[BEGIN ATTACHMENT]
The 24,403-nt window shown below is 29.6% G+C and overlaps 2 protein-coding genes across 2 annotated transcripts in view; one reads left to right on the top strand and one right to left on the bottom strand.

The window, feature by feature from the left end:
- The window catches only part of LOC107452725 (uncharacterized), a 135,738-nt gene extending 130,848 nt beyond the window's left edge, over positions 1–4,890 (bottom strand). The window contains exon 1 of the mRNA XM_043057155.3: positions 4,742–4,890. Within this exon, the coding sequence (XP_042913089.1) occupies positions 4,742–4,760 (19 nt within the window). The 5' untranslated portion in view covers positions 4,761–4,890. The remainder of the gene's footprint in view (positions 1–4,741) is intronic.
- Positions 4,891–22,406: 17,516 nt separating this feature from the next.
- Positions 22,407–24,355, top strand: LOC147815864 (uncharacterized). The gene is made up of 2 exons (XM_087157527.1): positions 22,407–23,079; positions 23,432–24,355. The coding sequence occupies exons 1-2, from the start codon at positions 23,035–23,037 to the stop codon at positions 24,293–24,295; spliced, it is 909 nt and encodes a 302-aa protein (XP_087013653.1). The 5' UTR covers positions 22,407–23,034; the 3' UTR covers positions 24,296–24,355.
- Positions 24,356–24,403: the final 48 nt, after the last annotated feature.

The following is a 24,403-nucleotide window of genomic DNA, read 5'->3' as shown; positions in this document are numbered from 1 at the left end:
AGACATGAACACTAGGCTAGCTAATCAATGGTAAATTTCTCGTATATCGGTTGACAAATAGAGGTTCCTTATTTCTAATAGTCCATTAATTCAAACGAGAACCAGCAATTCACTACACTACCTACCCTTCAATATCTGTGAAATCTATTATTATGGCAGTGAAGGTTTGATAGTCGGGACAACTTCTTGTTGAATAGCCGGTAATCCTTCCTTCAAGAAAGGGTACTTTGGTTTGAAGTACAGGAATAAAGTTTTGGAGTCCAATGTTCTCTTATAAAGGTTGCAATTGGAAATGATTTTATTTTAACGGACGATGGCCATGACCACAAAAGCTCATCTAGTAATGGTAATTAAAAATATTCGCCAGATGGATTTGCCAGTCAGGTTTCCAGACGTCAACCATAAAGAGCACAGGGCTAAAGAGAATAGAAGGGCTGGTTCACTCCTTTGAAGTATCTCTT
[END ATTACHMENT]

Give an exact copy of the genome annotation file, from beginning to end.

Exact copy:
The 24,403-nt window shown below is 29.6% G+C and overlaps 2 protein-coding genes across 2 annotated transcripts in view; one reads left to right on the top strand and one right to left on the bottom strand.

The window, feature by feature from the left end:
- The window catches only part of LOC107452725 (uncharacterized), a 135,738-nt gene extending 130,848 nt beyond the window's left edge, over positions 1–4,890 (bottom strand). The window contains exon 1 of the mRNA XM_043057155.3: positions 4,742–4,890. Within this exon, the coding sequence (XP_042913089.1) occupies positions 4,742–4,760 (19 nt within the window). The 5' untranslated portion in view covers positions 4,761–4,890. The remainder of the gene's footprint in view (positions 1–4,741) is intronic.
- Positions 4,891–22,406: 17,516 nt separating this feature from the next.
- Positions 22,407–24,355, top strand: LOC147815864 (uncharacterized). The gene is made up of 2 exons (XM_087157527.1): positions 22,407–23,079; positions 23,432–24,355. The coding sequence occupies exons 1-2, from the start codon at positions 23,035–23,037 to the stop codon at positions 24,293–24,295; spliced, it is 909 nt and encodes a 302-aa protein (XP_087013653.1). The 5' UTR covers positions 22,407–23,034; the 3' UTR covers positions 24,296–24,355.
- Positions 24,356–24,403: the final 48 nt, after the last annotated feature.

The following is a 24,403-nucleotide window of genomic DNA, read 5'->3' as shown; positions in this document are numbered from 1 at the left end:
AGACATGAACACTAGGCTAGCTAATCAATGGTAAATTTCTCGTATATCGGTTGACAAATAGAGGTTCCTTATTTCTAATAGTCCATTAATTCAAACGAGAACCAGCAATTCACTACACTACCTACCCTTCAATATCTGTGAAATCTATTATTATGGCAGTGAAGGTTTGATAGTCGGGACAACTTCTTGTTGAATAGCCGGTAATCCTTCCTTCAAGAAAGGGTACTTTGGTTTGAAGTACAGGAATAAAGTTTTGGAGTCCAATGTTCTCTTATAAAGGTTGCAATTGGAAATGATTTTATTTTAACGGACGATGGCCATGACCACAAAAGCTCATCTAGTAATGGTAATTAAAAATATTCGCCAGATGGATTTGCCAGTCAGGTTTCCAGACGTCAACCATAAAGAGCACAGGGCTAAAGAGAATAGAAGGGCTGGTTCACTCCTTTGAAGTATCTCTT